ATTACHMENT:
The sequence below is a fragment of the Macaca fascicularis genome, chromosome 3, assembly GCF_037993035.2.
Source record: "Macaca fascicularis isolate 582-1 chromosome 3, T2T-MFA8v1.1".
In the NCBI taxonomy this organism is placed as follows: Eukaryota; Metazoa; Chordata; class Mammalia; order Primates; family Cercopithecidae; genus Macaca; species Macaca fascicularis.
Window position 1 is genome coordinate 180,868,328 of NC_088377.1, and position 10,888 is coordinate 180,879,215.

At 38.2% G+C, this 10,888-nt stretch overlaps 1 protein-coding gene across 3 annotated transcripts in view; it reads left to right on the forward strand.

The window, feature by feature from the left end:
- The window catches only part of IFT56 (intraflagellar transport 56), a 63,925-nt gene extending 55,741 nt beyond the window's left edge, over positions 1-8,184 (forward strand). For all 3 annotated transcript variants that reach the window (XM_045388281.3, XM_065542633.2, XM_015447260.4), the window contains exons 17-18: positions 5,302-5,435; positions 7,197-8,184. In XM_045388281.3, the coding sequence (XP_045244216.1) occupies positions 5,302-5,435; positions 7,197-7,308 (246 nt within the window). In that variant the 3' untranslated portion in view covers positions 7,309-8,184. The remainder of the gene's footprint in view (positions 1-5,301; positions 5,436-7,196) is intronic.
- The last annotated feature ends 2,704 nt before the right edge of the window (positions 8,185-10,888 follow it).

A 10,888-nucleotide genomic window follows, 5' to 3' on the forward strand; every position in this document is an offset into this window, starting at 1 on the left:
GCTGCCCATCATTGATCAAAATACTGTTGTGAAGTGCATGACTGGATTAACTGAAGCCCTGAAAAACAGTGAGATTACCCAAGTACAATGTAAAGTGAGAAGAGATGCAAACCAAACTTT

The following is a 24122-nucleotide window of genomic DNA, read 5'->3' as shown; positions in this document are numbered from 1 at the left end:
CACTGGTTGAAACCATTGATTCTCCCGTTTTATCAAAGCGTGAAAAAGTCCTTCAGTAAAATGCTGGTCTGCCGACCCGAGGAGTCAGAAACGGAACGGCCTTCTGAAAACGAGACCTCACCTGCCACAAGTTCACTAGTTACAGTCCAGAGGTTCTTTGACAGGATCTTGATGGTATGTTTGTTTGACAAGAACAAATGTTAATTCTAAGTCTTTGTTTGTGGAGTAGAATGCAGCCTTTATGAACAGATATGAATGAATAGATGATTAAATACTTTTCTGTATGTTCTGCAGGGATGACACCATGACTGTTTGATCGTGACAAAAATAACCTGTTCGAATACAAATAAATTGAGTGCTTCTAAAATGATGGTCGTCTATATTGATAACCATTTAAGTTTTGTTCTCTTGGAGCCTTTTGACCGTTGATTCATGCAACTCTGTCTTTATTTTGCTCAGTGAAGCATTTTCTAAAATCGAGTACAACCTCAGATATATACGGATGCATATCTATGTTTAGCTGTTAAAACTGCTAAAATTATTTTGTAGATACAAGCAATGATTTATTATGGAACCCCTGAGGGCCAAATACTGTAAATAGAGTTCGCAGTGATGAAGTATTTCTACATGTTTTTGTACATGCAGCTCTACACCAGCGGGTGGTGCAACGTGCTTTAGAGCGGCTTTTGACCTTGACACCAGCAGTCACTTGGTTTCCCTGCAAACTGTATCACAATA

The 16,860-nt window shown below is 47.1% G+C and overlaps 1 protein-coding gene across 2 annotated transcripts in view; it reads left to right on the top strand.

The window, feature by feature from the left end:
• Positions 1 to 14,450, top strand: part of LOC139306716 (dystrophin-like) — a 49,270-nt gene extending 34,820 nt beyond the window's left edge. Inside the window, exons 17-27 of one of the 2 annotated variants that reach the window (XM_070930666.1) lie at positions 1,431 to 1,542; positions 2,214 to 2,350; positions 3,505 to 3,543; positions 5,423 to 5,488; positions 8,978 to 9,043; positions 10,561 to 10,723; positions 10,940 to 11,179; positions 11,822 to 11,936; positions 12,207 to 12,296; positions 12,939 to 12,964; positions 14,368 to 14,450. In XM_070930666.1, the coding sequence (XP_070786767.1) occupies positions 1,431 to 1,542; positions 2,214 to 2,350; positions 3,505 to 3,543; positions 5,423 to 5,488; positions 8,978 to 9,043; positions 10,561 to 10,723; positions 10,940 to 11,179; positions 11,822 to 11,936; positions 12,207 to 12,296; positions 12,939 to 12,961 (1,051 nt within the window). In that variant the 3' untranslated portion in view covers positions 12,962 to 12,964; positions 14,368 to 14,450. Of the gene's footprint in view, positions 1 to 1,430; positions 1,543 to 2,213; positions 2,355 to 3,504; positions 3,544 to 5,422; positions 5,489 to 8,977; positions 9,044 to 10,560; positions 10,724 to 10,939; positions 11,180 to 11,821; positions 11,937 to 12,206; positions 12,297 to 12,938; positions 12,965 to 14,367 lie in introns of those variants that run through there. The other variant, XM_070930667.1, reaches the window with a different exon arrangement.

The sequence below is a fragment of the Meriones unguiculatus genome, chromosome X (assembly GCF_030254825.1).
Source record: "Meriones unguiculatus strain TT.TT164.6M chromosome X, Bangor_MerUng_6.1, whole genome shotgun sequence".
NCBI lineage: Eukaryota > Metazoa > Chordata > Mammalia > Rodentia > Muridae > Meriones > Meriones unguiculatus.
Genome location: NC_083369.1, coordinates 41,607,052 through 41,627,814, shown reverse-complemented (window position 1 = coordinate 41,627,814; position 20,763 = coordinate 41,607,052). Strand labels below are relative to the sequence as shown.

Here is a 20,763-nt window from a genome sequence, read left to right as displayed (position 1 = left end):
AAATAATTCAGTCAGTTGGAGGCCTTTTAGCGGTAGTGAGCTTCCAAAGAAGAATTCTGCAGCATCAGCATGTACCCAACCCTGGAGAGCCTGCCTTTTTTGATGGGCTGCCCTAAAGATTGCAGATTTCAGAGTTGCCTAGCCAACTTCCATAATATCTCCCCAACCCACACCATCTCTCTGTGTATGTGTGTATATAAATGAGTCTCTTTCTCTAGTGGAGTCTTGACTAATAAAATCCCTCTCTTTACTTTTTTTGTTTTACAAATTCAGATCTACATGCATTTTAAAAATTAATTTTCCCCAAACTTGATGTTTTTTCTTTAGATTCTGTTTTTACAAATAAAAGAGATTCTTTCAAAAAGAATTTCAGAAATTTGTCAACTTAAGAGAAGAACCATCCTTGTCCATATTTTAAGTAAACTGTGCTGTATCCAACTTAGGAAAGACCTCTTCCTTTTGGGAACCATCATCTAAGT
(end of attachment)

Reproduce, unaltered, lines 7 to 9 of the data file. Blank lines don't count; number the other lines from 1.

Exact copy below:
- The window catches only part of IFT56 (intraflagellar transport 56), a 63,925-nt gene extending 55,741 nt beyond the window's left edge, over positions 1-8,184 (forward strand). For all 3 annotated transcript variants that reach the window (XM_045388281.3, XM_065542633.2, XM_015447260.4), the window contains exons 17-18: positions 5,302-5,435; positions 7,197-8,184. In XM_045388281.3, the coding sequence (XP_045244216.1) occupies positions 5,302-5,435; positions 7,197-7,308 (246 nt within the window). In that variant the 3' untranslated portion in view covers positions 7,309-8,184. The remainder of the gene's footprint in view (positions 1-5,301; positions 5,436-7,196) is intronic.
- The last annotated feature ends 2,704 nt before the right edge of the window (positions 8,185-10,888 follow it).

A 10,888-nucleotide genomic window follows, 5' to 3' on the forward strand; every position in this document is an offset into this window, starting at 1 on the left: